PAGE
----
What is the fee paying for? Failure to understand this simple question is one of the major reasons that this fee debate persists. Too often clients fail to ask this question and advisers fail to communicate the answer. The answer is going to vary depending on the type of relationship you are looking for in an advisor or money manager and the value proposition they aim to deliver. It will differ between professionals that are just investment managers and those that are full wealth planners. Here are a few of the values that your fee could be paying for. This is not an exhaustive list by any means:

  • Investment Performance: This is the most basic value that an investment manager or advisor is going to provide and quite often is the only measure of value that a client judges their advisor by. Unfortunately success or failure in this department is very arbitrary, poorly understood or not communicated properly. That said, for basic investment management services this can be a simple way to judge the value you are receiving as long as the measures of success are clearly outlined at the start of the relationship. (See my last post for a discussion on measuring investment success).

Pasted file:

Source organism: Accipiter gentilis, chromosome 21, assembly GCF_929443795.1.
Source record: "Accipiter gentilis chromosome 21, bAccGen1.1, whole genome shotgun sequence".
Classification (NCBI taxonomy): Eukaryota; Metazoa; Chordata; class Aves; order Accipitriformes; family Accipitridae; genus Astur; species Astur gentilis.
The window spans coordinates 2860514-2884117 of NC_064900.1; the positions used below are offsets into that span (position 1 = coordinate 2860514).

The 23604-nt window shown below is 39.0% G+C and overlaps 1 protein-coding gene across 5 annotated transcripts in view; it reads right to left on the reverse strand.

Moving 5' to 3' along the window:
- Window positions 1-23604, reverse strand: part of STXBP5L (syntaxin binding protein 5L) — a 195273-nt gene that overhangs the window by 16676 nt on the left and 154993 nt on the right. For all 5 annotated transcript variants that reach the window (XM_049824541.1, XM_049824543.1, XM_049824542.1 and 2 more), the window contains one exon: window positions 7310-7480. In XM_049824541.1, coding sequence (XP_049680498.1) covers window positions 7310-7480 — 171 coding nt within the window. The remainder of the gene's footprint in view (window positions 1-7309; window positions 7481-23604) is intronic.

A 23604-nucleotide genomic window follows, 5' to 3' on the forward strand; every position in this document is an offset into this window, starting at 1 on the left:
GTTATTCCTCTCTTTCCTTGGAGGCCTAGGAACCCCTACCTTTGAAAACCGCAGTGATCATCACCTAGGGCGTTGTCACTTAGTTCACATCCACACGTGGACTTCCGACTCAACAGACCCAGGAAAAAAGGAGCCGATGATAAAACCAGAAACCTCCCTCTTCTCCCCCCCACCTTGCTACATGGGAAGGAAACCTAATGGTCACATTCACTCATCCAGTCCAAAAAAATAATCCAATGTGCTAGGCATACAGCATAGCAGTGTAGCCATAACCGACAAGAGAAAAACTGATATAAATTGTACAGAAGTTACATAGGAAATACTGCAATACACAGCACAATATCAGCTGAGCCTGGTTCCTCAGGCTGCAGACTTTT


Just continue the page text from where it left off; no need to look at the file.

• Planning Expertise: If you are hiring an advisor to do more than just manage your investment portfolio, they can provide a lot of additional value. Many people focus solely on investment results, but saving in taxes, having a disciplined plan to reach a specific goal and putting the right strategy in place to leave a lasting legacy can have a far greater impact than any simple investment strategy. We have seen an increase in recent years of advisors breaking this expertise out as a separate planning or retainer fee.  I think this is a good idea for certain situations.  The more the fee can be aligned to the service or value being provided, the better.
  • Time: This is the most commonly overlooked value that an advisor provides but is often never communicated to a client as a value. Many of the strategies that advisors utilize can be learned about with enough reading or individual education.  There are a plethora of online tools to help investors implement a plan and with the right kind of discipline and time commitment, most individuals could monitor and adjust their plan. However this all takes time.  By outsourcing these tasks to an advisor, an individual can save hours upon hours of time and for many busy people this time has a very high value to it, often far exceeding any fee they pay an advisor.